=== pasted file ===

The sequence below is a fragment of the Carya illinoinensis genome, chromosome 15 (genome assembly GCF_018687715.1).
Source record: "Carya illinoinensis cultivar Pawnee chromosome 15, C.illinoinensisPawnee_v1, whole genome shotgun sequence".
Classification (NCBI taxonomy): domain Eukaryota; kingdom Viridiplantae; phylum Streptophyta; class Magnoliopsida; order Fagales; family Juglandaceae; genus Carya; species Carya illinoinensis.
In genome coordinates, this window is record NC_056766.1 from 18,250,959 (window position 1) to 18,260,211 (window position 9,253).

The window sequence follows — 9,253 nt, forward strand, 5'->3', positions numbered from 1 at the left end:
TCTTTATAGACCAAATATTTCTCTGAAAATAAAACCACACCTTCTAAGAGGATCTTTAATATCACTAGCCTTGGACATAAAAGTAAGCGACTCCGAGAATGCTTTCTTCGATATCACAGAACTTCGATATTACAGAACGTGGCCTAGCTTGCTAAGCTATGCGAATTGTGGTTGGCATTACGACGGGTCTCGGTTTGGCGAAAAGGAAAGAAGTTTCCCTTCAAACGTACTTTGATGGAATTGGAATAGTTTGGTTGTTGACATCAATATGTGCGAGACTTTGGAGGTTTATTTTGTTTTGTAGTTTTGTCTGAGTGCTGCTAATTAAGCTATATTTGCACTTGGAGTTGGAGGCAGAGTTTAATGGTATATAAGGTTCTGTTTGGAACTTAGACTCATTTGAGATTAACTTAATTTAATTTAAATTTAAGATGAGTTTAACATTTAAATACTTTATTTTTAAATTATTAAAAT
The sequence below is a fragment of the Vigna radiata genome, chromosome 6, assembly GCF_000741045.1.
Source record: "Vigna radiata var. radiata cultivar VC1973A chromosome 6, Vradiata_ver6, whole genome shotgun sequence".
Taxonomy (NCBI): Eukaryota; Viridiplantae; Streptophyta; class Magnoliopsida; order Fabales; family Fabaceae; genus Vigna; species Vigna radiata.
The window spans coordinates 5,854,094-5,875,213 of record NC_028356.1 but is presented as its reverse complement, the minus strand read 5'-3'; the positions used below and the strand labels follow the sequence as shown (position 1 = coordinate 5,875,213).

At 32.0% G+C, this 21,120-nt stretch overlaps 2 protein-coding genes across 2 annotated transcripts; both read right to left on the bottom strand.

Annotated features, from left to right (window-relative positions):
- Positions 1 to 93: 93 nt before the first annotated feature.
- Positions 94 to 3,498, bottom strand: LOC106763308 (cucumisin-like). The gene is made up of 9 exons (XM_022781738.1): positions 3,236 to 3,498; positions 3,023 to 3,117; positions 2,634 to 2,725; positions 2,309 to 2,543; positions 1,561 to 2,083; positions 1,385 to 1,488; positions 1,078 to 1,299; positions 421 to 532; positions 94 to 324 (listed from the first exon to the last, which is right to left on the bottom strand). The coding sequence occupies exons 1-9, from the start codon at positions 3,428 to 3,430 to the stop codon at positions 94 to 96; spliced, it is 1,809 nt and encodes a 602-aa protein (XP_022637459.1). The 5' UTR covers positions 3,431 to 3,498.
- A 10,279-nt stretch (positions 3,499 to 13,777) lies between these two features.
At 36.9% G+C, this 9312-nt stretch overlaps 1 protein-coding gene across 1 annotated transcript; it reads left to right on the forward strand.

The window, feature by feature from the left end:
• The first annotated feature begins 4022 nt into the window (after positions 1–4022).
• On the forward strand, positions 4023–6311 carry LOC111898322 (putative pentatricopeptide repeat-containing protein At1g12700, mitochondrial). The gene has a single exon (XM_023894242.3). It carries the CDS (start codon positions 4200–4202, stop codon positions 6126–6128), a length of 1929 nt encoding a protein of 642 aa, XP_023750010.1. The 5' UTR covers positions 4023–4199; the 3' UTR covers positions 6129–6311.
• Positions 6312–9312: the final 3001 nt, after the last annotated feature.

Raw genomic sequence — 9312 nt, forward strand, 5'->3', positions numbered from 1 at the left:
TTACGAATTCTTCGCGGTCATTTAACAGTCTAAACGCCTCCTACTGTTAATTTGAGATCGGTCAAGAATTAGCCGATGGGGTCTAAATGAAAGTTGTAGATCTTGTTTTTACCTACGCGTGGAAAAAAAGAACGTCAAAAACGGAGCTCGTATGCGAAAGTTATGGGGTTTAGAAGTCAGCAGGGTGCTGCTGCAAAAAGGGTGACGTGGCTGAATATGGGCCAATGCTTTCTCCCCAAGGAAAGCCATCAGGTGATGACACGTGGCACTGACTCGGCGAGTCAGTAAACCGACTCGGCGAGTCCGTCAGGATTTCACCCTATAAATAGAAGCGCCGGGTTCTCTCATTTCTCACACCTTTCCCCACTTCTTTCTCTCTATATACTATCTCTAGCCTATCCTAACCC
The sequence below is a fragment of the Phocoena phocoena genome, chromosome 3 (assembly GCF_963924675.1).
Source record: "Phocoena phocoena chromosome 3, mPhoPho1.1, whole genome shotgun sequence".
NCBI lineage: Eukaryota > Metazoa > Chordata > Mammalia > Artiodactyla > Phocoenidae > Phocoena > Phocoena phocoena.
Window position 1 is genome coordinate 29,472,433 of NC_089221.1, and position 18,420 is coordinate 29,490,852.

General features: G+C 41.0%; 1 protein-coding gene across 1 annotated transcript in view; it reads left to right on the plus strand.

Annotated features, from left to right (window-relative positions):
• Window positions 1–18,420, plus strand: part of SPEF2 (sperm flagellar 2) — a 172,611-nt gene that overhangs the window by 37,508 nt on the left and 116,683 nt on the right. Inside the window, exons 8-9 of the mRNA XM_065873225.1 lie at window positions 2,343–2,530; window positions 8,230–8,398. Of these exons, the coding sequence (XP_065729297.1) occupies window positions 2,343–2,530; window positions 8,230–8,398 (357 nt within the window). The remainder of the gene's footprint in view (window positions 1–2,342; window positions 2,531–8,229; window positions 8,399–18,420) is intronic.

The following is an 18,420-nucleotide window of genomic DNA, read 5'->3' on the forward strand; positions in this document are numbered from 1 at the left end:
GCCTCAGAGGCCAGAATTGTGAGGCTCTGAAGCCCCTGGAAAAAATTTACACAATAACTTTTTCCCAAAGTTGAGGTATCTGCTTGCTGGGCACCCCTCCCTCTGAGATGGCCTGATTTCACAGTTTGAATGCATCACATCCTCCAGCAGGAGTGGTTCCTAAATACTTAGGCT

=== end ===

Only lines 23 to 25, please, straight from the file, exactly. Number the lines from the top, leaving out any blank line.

The sequence below is a fragment of the Phocoena phocoena genome, chromosome 3 (assembly GCF_963924675.1).
Source record: "Phocoena phocoena chromosome 3, mPhoPho1.1, whole genome shotgun sequence".
NCBI lineage: Eukaryota > Metazoa > Chordata > Mammalia > Artiodactyla > Phocoenidae > Phocoena > Phocoena phocoena.